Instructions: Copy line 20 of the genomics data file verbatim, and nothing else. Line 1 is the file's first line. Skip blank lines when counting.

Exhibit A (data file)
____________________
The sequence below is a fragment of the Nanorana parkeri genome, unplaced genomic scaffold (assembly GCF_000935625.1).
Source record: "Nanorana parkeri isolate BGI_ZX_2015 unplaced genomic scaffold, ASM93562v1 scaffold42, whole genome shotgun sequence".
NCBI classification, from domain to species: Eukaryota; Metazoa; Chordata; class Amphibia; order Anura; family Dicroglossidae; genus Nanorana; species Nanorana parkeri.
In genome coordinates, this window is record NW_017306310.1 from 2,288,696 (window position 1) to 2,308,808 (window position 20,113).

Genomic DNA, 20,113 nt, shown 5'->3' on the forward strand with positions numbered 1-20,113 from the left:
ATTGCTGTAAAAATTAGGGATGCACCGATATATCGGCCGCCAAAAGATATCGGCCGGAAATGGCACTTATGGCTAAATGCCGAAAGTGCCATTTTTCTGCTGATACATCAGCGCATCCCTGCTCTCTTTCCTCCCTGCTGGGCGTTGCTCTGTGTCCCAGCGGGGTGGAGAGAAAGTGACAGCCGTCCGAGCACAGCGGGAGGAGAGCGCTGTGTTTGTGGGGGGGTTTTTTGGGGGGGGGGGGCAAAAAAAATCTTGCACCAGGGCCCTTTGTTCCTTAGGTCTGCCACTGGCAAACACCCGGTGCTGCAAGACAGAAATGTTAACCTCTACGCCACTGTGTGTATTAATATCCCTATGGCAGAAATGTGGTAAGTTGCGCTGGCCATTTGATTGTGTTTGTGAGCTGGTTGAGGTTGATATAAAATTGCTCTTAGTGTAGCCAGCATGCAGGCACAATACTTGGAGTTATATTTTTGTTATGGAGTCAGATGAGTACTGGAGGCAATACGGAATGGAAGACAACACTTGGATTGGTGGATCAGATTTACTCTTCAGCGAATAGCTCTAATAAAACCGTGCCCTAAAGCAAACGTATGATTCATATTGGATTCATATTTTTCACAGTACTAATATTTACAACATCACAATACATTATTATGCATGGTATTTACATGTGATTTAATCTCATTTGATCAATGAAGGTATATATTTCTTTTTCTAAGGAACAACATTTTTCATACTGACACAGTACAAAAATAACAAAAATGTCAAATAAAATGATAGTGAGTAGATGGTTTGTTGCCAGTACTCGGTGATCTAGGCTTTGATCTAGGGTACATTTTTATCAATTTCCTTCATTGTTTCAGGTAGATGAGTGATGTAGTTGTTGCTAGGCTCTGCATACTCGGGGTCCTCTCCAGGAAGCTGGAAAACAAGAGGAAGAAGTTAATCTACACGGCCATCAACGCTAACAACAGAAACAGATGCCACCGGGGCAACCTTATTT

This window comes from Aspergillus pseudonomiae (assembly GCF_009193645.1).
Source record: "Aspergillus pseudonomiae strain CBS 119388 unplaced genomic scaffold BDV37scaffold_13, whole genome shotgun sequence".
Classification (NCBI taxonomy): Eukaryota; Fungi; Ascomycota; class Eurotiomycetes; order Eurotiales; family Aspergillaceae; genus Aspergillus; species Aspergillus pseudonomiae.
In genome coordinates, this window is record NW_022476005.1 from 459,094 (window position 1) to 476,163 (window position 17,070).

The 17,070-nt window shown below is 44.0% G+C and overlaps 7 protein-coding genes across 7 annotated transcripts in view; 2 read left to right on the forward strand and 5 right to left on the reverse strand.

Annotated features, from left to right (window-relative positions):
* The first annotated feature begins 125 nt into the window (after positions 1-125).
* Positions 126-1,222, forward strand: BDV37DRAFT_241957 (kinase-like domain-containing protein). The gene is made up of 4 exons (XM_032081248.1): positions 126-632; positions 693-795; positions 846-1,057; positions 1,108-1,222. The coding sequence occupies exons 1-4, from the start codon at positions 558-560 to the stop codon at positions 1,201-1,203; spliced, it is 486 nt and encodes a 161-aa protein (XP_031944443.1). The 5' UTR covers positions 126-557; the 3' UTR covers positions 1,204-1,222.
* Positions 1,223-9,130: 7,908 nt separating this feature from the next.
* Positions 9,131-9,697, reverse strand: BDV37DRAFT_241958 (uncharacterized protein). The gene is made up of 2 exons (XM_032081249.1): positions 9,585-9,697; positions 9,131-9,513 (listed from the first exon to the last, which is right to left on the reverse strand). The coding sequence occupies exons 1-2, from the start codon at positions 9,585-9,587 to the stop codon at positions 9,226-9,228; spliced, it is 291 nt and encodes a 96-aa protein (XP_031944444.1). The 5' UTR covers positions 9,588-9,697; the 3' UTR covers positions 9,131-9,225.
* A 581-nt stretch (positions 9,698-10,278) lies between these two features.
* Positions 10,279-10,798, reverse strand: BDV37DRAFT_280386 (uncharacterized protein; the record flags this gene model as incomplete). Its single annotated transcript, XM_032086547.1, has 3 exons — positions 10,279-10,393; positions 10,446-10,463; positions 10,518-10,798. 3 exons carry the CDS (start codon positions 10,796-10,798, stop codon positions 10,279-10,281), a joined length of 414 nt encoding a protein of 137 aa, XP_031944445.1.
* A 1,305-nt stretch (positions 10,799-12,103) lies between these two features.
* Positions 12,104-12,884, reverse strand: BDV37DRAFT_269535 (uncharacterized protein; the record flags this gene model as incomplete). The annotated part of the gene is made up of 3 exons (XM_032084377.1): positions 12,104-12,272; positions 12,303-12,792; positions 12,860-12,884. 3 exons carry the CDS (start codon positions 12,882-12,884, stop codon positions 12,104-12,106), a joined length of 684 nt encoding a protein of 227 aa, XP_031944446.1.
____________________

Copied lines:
* Positions 12,104-12,884, reverse strand: BDV37DRAFT_269535 (uncharacterized protein; the record flags this gene model as incomplete). The annotated part of the gene is made up of 3 exons (XM_032084377.1): positions 12,104-12,272; positions 12,303-12,792; positions 12,860-12,884. 3 exons carry the CDS (start codon positions 12,882-12,884, stop codon positions 12,104-12,106), a joined length of 684 nt encoding a protein of 227 aa, XP_031944446.1.